Industry titan Microsoft has entered into strategic online distribution deals with utility software vendors Symantec Corp. and Trend Micro, Inc. in an attempt to help businesses that use the Internet get ready to handle Y2K-related viruses and other potential mayhem.
Under the terms of the agreement with Symantec, Microsoft will offer a downloadable version of Norton AntiVirus 2000 from its Year 2000 Web site.
The offering is part of the Redmond, Washington-based software vendor’s Year 2000 Resource Center, and intends to protect small and mid-sized businesses, including e-commerce operations, against what some security experts have predicted will represent an opportunistic moment for malicious hackers/crackers to strike.
“There are certainly malicious hackers who intend to use Y2K as a reason to wreak havoc on vulnerable businesses and consumers,” commented Deborah Willingham, vice president of Microsoft’s business and enterprise division. “The viruses, worms, and hoaxes that are created have the potential to be the single most harmful effect on the Year 2000 challenge.”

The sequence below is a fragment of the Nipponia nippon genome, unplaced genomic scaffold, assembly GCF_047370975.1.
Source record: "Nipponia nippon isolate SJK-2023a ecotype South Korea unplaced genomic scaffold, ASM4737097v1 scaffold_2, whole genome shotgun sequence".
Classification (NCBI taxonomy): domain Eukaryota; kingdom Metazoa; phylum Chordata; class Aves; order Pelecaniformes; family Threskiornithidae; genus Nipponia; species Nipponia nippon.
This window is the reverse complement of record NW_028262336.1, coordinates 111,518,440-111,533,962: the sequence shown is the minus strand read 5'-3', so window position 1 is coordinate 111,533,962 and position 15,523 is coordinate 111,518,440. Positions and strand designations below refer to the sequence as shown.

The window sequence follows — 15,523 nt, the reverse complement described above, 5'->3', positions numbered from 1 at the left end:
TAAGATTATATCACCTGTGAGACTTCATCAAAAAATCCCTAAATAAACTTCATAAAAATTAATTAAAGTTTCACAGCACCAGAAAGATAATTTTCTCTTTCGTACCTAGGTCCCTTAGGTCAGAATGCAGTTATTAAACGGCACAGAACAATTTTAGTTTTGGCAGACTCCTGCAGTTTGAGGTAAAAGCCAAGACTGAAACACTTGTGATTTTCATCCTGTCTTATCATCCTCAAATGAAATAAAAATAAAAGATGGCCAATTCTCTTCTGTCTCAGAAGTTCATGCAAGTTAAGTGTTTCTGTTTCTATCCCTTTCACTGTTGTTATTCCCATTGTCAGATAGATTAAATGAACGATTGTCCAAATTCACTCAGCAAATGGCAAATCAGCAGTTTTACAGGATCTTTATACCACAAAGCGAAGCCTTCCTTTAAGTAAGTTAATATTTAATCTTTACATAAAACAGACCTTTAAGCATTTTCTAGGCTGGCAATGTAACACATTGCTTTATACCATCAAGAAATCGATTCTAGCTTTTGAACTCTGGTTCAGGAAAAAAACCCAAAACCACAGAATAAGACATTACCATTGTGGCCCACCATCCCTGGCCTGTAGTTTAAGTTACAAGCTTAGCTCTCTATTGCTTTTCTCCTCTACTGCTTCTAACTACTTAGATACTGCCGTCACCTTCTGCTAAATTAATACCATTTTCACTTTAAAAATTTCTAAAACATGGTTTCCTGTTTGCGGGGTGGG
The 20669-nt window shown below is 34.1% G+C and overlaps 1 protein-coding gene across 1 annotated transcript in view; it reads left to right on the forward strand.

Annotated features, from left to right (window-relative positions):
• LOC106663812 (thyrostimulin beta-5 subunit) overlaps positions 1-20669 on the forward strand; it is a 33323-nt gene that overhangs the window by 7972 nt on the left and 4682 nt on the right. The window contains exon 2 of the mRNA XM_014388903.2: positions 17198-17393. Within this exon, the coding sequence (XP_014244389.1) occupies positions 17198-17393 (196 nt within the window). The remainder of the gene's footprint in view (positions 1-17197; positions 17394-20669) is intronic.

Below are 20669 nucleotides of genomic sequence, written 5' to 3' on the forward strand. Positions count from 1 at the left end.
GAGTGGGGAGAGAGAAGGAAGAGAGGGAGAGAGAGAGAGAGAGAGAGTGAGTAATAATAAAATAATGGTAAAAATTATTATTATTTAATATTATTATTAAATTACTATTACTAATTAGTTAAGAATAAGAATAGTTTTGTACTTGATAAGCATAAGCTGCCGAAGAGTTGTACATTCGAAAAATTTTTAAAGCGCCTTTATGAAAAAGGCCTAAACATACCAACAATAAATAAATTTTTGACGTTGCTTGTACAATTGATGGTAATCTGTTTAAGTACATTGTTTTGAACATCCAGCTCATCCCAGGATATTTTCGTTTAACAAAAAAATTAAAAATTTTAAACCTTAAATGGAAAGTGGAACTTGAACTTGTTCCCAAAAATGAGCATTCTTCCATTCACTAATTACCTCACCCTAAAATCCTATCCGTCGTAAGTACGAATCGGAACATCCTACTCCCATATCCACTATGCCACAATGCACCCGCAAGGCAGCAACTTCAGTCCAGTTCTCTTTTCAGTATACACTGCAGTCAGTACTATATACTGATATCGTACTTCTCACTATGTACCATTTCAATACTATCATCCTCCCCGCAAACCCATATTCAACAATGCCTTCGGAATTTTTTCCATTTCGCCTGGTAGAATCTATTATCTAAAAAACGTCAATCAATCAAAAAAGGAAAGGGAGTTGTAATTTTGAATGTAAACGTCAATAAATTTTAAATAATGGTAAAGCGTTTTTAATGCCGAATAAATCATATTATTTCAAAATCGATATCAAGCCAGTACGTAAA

In a similar move, Microsoft has partnered with Trend Micro to provide trial versions of the PC-cillin antivirus solution to users of its Y2K-related resource Web site. The product is also available for download through Trend Micro’s Y2K Virus Watch information and e-commerce site.
The Best Defense is a Good Offense
“Since the best offense is a good defense, we’re recommending that computer users install desktop antivirus software if they haven’t already done so,” observed Eva Chiang, Trend Micro CTO. “They should also keep it up to date, especially in the weeks and days leading up to and after the New Year.”
For Trend Micro’s part, the deal with Microsoft is a component of its Global Y2K Internet content security readiness program designed to assist users to defend against “security threats during the Millennium crunch.” The company’s Y2K Virus Watch site is central to the effort, providing updated virus definitions and pattern updates, access to the HouseCall online virus scanning service, guidelines, tips and other information.
Ask the Cat in the Black Hat
In terms of Internet security, Y2K could be the corporate equivalent of a bad flu season,” stated Chris Christiansen, program director for Internet Security for International Data Corp. (IDC). Christiansen’s thoughts echo those of other security experts.
“Taking a myopic approach only to the Y2K issue that does not involve diligent attention to security could lead to severe consequences,” observed Jeff Moss, director of assessment services for Secure Computing (Nasdaq: SCUR).
“Being Y2K compliant really won’t matter for much if an organization’s network is rendered ineffective by hacker attacks and intrusions.”
Secure Computing and Microsoft co-sponsored the Black Hat Briefings ’99 security conference in Las Vegas earlier this year, focusing on computer-related security issues.
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